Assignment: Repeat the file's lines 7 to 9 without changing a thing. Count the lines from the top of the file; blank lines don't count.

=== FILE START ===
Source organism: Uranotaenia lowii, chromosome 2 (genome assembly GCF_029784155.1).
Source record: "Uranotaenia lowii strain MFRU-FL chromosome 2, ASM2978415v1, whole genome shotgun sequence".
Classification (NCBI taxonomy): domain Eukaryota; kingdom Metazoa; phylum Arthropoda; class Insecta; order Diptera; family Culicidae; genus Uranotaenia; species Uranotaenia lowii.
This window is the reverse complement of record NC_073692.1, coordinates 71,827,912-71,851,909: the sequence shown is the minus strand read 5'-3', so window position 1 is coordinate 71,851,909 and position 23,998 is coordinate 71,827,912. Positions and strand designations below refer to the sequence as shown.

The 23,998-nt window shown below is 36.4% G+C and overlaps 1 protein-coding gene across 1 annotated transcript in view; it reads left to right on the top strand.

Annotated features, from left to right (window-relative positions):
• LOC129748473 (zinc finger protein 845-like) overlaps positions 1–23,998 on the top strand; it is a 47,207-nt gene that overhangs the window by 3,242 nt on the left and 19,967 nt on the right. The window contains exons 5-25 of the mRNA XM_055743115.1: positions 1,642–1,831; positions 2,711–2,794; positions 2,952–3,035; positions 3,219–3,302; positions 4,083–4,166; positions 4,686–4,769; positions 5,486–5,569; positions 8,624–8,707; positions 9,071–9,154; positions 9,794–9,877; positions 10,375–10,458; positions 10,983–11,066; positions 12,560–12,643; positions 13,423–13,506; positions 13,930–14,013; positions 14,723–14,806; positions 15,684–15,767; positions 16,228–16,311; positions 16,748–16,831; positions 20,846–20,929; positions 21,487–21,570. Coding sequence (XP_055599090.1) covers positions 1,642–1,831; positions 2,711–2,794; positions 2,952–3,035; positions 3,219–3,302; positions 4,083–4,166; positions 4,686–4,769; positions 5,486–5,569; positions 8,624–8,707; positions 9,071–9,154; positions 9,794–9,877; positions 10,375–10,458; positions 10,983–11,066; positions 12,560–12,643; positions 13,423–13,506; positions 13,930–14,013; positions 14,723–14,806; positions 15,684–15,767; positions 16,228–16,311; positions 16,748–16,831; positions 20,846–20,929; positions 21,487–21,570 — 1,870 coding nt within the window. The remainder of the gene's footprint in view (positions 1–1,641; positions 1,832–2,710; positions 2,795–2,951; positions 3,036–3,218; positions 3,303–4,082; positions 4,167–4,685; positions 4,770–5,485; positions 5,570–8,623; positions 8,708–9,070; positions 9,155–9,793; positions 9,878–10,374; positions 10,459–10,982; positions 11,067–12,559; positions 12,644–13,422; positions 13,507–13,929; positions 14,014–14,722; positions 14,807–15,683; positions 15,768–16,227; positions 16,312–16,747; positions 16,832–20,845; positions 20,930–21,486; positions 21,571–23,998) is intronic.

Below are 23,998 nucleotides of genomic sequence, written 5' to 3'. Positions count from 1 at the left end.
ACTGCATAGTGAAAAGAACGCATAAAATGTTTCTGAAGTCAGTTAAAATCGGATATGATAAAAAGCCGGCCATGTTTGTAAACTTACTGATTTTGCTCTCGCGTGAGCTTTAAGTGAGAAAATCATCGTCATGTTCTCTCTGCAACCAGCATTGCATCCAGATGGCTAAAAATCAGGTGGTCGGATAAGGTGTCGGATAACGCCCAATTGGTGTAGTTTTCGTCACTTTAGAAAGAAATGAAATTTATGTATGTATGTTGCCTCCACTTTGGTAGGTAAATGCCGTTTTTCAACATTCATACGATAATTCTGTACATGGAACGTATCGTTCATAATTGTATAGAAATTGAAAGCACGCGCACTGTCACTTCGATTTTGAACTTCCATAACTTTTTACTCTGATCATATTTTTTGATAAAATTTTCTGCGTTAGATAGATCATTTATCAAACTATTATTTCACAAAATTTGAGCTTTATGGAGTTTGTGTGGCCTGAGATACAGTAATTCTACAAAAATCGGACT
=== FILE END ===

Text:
• LOC129748473 (zinc finger protein 845-like) overlaps positions 1–23,998 on the top strand; it is a 47,207-nt gene that overhangs the window by 3,242 nt on the left and 19,967 nt on the right. The window contains exons 5-25 of the mRNA XM_055743115.1: positions 1,642–1,831; positions 2,711–2,794; positions 2,952–3,035; positions 3,219–3,302; positions 4,083–4,166; positions 4,686–4,769; positions 5,486–5,569; positions 8,624–8,707; positions 9,071–9,154; positions 9,794–9,877; positions 10,375–10,458; positions 10,983–11,066; positions 12,560–12,643; positions 13,423–13,506; positions 13,930–14,013; positions 14,723–14,806; positions 15,684–15,767; positions 16,228–16,311; positions 16,748–16,831; positions 20,846–20,929; positions 21,487–21,570. Coding sequence (XP_055599090.1) covers positions 1,642–1,831; positions 2,711–2,794; positions 2,952–3,035; positions 3,219–3,302; positions 4,083–4,166; positions 4,686–4,769; positions 5,486–5,569; positions 8,624–8,707; positions 9,071–9,154; positions 9,794–9,877; positions 10,375–10,458; positions 10,983–11,066; positions 12,560–12,643; positions 13,423–13,506; positions 13,930–14,013; positions 14,723–14,806; positions 15,684–15,767; positions 16,228–16,311; positions 16,748–16,831; positions 20,846–20,929; positions 21,487–21,570 — 1,870 coding nt within the window. The remainder of the gene's footprint in view (positions 1–1,641; positions 1,832–2,710; positions 2,795–2,951; positions 3,036–3,218; positions 3,303–4,082; positions 4,167–4,685; positions 4,770–5,485; positions 5,570–8,623; positions 8,708–9,070; positions 9,155–9,793; positions 9,878–10,374; positions 10,459–10,982; positions 11,067–12,559; positions 12,644–13,422; positions 13,507–13,929; positions 14,014–14,722; positions 14,807–15,683; positions 15,768–16,227; positions 16,312–16,747; positions 16,832–20,845; positions 20,930–21,486; positions 21,571–23,998) is intronic.

Below are 23,998 nucleotides of genomic sequence, written 5' to 3'. Positions count from 1 at the left end.
ACTGCATAGTGAAAAGAACGCATAAAATGTTTCTGAAGTCAGTTAAAATCGGATATGATAAAAAGCCGGCCATGTTTGTAAACTTACTGATTTTGCTCTCGCGTGAGCTTTAAGTGAGAAAATCATCGTCATGTTCTCTCTGCAACCAGCATTGCATCCAGATGGCTAAAAATCAGGTGGTCGGATAAGGTGTCGGATAACGCCCAATTGGTGTAGTTTTCGTCACTTTAGAAAGAAATGAAATTTATGTATGTATGTTGCCTCCACTTTGGTAGGTAAATGCCGTTTTTCAACATTCATACGATAATTCTGTACATGGAACGTATCGTTCATAATTGTATAGAAATTGAAAGCACGCGCACTGTCACTTCGATTTTGAACTTCCATAACTTTTTACTCTGATCATATTTTTTGATAAAATTTTCTGCGTTAGATAGATCATTTATCAAACTATTATTTCACAAAATTTGAGCTTTATGGAGTTTGTGTGGCCTGAGATACAGTAATTCTACAAAAATCGGACT